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Thomson City Council adopts new Historic Preservation District plan

Some are in and some are out.

That's the status of the new Historic Preservation District in Thomson. It was adopted in a 4-1 vote during last Thursday night's Thomson City Council meeting.

Those approving the adoption of the new Historic Preservation District included Mayor Pro Tem Kenneth Usry and Councilmen Alton Belton, Rev. John Smalley and John T. Wiley. The lone opposition vote was cast by Councilman Jaye Jones.

"I just didn't feel comfortable enough about it to approve it," Councilman Jones said after the meeting.

Now that the Historic Preservation District has been approved by city council, it means that a number of residential areas will be included, while some areas will be excluded.

One such neighborhood that will not be part of the historic district will be residents living along Grier Circle. A number of them signed a petition several weeks ago, asking that they be excluded from the city's proposed historic district plans.

Cyndie Locklear, who spearheaded the petition drive, has won in her attempt to have her neighborhood excluded. Ms. Locklear was informed of that decision during last week's council meeting by Mayor Robert E. Knox, Jr.

Three others who signed Ms. Locklear's petition weren't as lucky. Those residents live on Tom Watson Way, which is considered a gateway into the district.

"They will be included in the plan," Mayor Knox said during the council meeting.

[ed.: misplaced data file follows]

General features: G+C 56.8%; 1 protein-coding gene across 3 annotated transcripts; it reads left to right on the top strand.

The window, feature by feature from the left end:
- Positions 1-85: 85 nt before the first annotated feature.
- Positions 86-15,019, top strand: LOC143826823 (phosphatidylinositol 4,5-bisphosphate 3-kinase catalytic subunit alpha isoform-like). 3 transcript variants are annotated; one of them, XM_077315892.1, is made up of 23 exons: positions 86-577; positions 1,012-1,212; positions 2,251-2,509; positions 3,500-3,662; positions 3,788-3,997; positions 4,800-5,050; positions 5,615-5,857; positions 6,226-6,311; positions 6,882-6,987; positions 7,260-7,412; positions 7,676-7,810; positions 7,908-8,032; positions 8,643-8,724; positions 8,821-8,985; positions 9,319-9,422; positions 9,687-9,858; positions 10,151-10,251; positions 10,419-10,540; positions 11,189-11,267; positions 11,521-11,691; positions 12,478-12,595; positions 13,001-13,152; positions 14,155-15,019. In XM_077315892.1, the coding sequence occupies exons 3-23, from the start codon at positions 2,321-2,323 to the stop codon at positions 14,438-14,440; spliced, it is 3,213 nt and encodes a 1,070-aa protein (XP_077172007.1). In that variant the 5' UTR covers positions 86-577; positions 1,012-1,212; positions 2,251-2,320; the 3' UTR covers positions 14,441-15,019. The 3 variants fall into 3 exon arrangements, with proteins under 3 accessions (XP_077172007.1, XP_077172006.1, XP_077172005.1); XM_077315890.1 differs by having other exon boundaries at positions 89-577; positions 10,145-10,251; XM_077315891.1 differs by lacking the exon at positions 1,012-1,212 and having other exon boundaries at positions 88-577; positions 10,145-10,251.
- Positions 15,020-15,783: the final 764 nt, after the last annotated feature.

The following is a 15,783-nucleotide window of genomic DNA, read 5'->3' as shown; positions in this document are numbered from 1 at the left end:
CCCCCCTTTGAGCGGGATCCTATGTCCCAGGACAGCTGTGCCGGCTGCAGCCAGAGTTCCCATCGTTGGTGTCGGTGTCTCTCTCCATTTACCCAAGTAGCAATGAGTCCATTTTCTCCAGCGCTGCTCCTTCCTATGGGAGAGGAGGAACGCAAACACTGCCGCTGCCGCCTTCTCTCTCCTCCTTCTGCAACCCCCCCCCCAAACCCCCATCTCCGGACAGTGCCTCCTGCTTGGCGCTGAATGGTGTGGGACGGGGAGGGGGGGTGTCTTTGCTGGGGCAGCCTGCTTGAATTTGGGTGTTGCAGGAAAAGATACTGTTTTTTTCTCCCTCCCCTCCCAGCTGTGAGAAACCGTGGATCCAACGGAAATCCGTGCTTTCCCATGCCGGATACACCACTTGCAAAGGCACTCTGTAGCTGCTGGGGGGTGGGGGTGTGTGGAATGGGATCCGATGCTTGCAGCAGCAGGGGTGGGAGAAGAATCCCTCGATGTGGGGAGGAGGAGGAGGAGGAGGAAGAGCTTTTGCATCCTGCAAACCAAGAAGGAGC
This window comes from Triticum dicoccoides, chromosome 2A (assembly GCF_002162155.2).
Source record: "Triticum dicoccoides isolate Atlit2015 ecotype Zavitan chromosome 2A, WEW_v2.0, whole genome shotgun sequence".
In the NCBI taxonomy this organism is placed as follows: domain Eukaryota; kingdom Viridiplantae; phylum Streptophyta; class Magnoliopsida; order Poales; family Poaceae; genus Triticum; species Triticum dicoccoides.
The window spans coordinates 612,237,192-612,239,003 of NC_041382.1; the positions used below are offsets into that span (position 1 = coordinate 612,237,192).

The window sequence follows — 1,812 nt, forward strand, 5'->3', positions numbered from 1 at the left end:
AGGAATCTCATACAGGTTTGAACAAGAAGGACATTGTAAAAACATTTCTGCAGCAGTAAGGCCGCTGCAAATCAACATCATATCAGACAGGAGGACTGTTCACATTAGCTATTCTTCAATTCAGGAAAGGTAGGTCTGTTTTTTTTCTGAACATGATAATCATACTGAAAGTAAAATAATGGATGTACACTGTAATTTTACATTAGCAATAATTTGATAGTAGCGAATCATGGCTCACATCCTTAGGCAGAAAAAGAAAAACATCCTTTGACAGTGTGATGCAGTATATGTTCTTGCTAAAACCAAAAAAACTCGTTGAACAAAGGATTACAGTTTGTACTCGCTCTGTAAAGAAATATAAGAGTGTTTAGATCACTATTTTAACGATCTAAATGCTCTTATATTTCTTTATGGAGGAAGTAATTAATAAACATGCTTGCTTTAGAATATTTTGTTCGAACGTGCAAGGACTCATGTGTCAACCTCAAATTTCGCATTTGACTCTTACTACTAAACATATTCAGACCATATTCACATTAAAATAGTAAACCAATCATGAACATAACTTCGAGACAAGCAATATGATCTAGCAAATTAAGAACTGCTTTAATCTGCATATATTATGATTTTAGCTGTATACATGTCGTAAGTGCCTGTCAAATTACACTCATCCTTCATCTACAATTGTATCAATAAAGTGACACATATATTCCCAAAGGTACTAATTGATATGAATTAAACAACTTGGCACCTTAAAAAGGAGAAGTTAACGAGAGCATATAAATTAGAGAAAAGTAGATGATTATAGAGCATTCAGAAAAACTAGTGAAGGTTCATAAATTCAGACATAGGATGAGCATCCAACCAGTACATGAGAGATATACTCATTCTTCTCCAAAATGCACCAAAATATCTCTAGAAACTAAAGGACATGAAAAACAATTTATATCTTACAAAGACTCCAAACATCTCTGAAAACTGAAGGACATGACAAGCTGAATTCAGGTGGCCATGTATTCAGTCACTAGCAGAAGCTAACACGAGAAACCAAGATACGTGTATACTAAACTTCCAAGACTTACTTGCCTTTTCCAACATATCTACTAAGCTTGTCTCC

Richard Dozier, a local businessman, who had earlier addressed council members about another subject, opposed having his home included in the historic plan.

Mayor Knox attempted to persuade Mr. Dozier to keep his historic home within the plan, but Mr. Dozier insisted he be excluded.

The mayor later informed him that he could consider his home out of the plan.

Donna Branch, who lives on North Avenue, off Central Road, was told by Mayor Knox that her neighborhood would be included in the historic plan as she had previously requested.

"We're trying to accommodate as many people as possible," Mayor Knox said. "We've got some people trying to make this a bugaboo. And it's not a bugaboo."

Some people believe being included in such a plan involves too many regulations, Mayor Knox said.

"I don't think that's the intent at all," he added. "This is to make this workable - not to make it difficult."



Web posted on Thursday, September 20, 2007













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